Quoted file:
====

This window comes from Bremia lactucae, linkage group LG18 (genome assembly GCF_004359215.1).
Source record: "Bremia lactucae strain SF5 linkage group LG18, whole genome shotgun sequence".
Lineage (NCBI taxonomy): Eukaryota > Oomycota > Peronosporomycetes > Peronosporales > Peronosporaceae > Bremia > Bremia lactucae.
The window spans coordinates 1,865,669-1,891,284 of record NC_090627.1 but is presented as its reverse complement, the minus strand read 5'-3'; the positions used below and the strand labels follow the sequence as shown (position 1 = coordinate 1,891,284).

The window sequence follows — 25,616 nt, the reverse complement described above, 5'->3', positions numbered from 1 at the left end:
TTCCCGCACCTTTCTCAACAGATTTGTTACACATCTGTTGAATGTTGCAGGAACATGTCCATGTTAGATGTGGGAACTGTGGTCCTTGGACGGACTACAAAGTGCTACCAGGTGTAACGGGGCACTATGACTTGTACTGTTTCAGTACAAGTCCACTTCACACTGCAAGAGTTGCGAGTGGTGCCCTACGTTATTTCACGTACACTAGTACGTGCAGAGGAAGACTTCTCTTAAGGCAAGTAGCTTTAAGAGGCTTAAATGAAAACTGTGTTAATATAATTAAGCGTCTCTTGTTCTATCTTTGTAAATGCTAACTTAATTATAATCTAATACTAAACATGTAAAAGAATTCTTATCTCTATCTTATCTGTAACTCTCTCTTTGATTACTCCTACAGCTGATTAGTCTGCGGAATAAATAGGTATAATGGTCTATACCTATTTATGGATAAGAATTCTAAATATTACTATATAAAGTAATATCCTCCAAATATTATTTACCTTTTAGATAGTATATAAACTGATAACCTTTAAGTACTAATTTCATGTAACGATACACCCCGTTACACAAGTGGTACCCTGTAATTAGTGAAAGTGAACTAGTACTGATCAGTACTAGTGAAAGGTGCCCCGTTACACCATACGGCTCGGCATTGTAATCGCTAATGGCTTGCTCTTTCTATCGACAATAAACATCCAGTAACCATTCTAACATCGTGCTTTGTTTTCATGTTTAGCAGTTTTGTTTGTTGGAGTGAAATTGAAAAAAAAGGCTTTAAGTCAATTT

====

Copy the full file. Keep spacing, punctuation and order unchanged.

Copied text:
This window comes from Bremia lactucae, linkage group LG18 (genome assembly GCF_004359215.1).
Source record: "Bremia lactucae strain SF5 linkage group LG18, whole genome shotgun sequence".
Lineage (NCBI taxonomy): Eukaryota > Oomycota > Peronosporomycetes > Peronosporales > Peronosporaceae > Bremia > Bremia lactucae.
The window spans coordinates 1,865,669-1,891,284 of record NC_090627.1 but is presented as its reverse complement, the minus strand read 5'-3'; the positions used below and the strand labels follow the sequence as shown (position 1 = coordinate 1,891,284).

The window sequence follows — 25,616 nt, the reverse complement described above, 5'->3', positions numbered from 1 at the left end:
TTCCCGCACCTTTCTCAACAGATTTGTTACACATCTGTTGAATGTTGCAGGAACATGTCCATGTTAGATGTGGGAACTGTGGTCCTTGGACGGACTACAAAGTGCTACCAGGTGTAACGGGGCACTATGACTTGTACTGTTTCAGTACAAGTCCACTTCACACTGCAAGAGTTGCGAGTGGTGCCCTACGTTATTTCACGTACACTAGTACGTGCAGAGGAAGACTTCTCTTAAGGCAAGTAGCTTTAAGAGGCTTAAATGAAAACTGTGTTAATATAATTAAGCGTCTCTTGTTCTATCTTTGTAAATGCTAACTTAATTATAATCTAATACTAAACATGTAAAAGAATTCTTATCTCTATCTTATCTGTAACTCTCTCTTTGATTACTCCTACAGCTGATTAGTCTGCGGAATAAATAGGTATAATGGTCTATACCTATTTATGGATAAGAATTCTAAATATTACTATATAAAGTAATATCCTCCAAATATTATTTACCTTTTAGATAGTATATAAACTGATAACCTTTAAGTACTAATTTCATGTAACGATACACCCCGTTACACAAGTGGTACCCTGTAATTAGTGAAAGTGAACTAGTACTGATCAGTACTAGTGAAAGGTGCCCCGTTACACCATACGGCTCGGCATTGTAATCGCTAATGGCTTGCTCTTTCTATCGACAATAAACATCCAGTAACCATTCTAACATCGTGCTTTGTTTTCATGTTTAGCAGTTTTGTTTGTTGGAGTGAAATTGAAAAAAAAGGCTTTAAGTCAATTT